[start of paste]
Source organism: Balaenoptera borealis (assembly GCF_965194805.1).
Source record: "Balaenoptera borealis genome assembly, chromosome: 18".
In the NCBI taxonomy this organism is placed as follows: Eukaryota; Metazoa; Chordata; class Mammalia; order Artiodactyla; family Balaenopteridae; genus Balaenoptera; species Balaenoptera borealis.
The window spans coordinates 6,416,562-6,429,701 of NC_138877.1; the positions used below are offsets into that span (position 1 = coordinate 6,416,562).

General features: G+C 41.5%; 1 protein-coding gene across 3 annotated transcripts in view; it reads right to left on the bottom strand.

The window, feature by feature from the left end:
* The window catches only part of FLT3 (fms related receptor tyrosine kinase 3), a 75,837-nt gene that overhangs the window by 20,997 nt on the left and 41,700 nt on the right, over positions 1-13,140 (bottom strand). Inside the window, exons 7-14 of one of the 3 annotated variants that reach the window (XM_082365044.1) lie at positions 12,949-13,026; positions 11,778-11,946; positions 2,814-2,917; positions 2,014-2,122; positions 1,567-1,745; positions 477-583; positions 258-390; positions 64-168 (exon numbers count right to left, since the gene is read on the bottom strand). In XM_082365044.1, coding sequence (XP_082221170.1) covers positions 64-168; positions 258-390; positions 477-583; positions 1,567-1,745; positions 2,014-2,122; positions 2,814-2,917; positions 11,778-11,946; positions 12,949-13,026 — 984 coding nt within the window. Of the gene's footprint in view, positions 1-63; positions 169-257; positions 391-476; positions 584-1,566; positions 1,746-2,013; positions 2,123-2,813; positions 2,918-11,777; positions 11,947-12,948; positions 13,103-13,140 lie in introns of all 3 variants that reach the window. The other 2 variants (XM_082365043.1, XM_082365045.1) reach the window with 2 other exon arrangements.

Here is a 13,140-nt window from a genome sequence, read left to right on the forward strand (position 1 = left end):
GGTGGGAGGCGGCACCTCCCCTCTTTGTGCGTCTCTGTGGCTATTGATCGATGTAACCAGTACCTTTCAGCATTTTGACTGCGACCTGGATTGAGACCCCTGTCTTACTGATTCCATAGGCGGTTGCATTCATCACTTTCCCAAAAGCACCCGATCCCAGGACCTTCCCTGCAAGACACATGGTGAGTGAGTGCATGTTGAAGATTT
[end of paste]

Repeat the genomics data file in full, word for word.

Source organism: Balaenoptera borealis (assembly GCF_965194805.1).
Source record: "Balaenoptera borealis genome assembly, chromosome: 18".
In the NCBI taxonomy this organism is placed as follows: Eukaryota; Metazoa; Chordata; class Mammalia; order Artiodactyla; family Balaenopteridae; genus Balaenoptera; species Balaenoptera borealis.
The window spans coordinates 6,416,562-6,429,701 of NC_138877.1; the positions used below are offsets into that span (position 1 = coordinate 6,416,562).

General features: G+C 41.5%; 1 protein-coding gene across 3 annotated transcripts in view; it reads right to left on the bottom strand.

The window, feature by feature from the left end:
* The window catches only part of FLT3 (fms related receptor tyrosine kinase 3), a 75,837-nt gene that overhangs the window by 20,997 nt on the left and 41,700 nt on the right, over positions 1-13,140 (bottom strand). Inside the window, exons 7-14 of one of the 3 annotated variants that reach the window (XM_082365044.1) lie at positions 12,949-13,026; positions 11,778-11,946; positions 2,814-2,917; positions 2,014-2,122; positions 1,567-1,745; positions 477-583; positions 258-390; positions 64-168 (exon numbers count right to left, since the gene is read on the bottom strand). In XM_082365044.1, coding sequence (XP_082221170.1) covers positions 64-168; positions 258-390; positions 477-583; positions 1,567-1,745; positions 2,014-2,122; positions 2,814-2,917; positions 11,778-11,946; positions 12,949-13,026 — 984 coding nt within the window. Of the gene's footprint in view, positions 1-63; positions 169-257; positions 391-476; positions 584-1,566; positions 1,746-2,013; positions 2,123-2,813; positions 2,918-11,777; positions 11,947-12,948; positions 13,103-13,140 lie in introns of all 3 variants that reach the window. The other 2 variants (XM_082365043.1, XM_082365045.1) reach the window with 2 other exon arrangements.

Here is a 13,140-nt window from a genome sequence, read left to right on the forward strand (position 1 = left end):
GGTGGGAGGCGGCACCTCCCCTCTTTGTGCGTCTCTGTGGCTATTGATCGATGTAACCAGTACCTTTCAGCATTTTGACTGCGACCTGGATTGAGACCCCTGTCTTACTGATTCCATAGGCGGTTGCATTCATCACTTTCCCAAAAGCACCCGATCCCAGGACCTTCCCTGCAAGACACATGGTGAGTGAGTGCATGTTGAAGATTT